Back to School Questions to Ask Your Teacher

You’ve bought the pencils, the backpack, the graphing calculator and the deluxe crayon box with the built-in sharpener.  Your kids are ready to go back to school – but are you?  These back to school questions will ensure you know what to expect from your child’s teacher.

5 Back to School Questions for the Teacher

Many factors play a role in your child’s education.  Your child is responsible for being an active listener and engaging in the learning process.  As the parent/guardian, you are responsible for supporting your child’s progress and encouraging learning at home.  The teacher is responsible for creating a nurturing learning environment to help your child succeed at school.

Together, you are a team – you, your child, and the teacher.  It is important that you all know the rules and how to play the game.  Get the back to school season off to a great start with these simple questions for your child’s teacher:

1.     What is the best way to contact you – phone, text, email?

If your child starts to struggle or has a question on homework, it is important that you understand how to reach the teacher quickly.  Also, ask if the teacher (or class) has a website.  Homework assignments may be posted online for convenience.

Bottom line – do not abuse your privilege to speak directly with the teacher.  In order to provide a great educational experience, teachers need to relax, too.  Keep calls and emails specific and to the point as a sign of respect.

2.     How can I best support my child’s education at home?

Learning does not stop at the end of the school day.  It continues at home, at softball practice, and in the dance studio.  By asking this question, you are ensuring consistency for your child.  This will relieve stress and create a cohesive learning process.

Your teacher may simply say, “Do the homework and read 20 minutes every night.”  But don’t stop there.  Ask detailed questions, such as, “Are there specific questions I should be asking my child each night?  How much time should I spend helping with homework?  Any suggestions on what we should read?”  The more you know, the better.

3.     What major concepts should my child know by the end of the year?  What big projects will be assigned this year?

No matter what grade your child is in or what classes he/she is taking, there is a benchmark for his/her learning.  A chemistry student may be expected to memorize the Periodic Table before the midterm.  An 8th grader may have to present a persuasive speech in the spring.  If you know what is on the horizon, you can work backwards and make time to prepare.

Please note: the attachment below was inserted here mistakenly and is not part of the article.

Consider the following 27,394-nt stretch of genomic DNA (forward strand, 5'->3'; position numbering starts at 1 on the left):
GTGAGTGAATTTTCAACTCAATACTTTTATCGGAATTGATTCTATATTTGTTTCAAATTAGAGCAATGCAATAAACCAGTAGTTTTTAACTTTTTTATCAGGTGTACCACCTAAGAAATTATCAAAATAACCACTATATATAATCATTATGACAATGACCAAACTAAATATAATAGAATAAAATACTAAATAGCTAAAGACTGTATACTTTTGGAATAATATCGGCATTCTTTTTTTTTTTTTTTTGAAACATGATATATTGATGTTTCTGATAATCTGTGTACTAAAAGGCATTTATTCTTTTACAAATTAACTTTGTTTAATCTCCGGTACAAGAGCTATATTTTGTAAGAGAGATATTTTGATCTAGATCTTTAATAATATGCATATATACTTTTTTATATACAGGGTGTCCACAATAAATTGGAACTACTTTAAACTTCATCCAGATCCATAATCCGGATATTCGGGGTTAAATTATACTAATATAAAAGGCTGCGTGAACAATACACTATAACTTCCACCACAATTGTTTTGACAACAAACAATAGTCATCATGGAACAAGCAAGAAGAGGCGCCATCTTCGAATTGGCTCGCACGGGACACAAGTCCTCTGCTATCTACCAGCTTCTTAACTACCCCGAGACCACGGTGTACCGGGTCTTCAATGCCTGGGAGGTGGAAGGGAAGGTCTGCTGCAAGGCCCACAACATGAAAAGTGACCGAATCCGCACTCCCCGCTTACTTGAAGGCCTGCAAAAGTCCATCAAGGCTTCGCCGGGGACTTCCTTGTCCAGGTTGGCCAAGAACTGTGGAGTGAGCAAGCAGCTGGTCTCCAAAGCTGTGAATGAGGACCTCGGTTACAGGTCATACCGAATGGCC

4.     What is your role in the classroom if a child struggles socially?

Every teacher has a different technique for classroom management.  Some teachers may let students resolve their own problems, whereas other teachers may become so involved they inadvertently take away from the experience of the other students.  Your teacher’s response will say a lot about his/her personality and what to expect throughout the year.

If you are already aware that your child struggles socially, be upfront and honest with the teacher.  Give specific examples of the struggles (i.e. peer pressure, bullying, anxiety) and how your child reacts.  A teacher who is made aware of a situation has the tools to stop a situation before it even starts.

5.     What is your view on homework?

Much like classroom management, teachers view homework differently, too.  To some, it’s just busywork.  For others, homework is a means of assessment.  Or, it’s an extension of the classroom and provides opportunities for practice.  Ask for an estimate of how much time your child should spend on homework each night.  Some students will naturally take more time than others to complete an assignment.  But if your child is spending two hours on a twenty minute assignment, there may be some cause for concern.

Teamwork Makes the Dream Work!

You can have the best school year ever by getting involved in your child’s education.  Promise yourself you won’t sit on the sidelines this season.  Learning is not a spectator sport.  By asking your child’s teacher these back to school questions, you are well on your way to a successful school year!

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About the Author

Dave Hoffman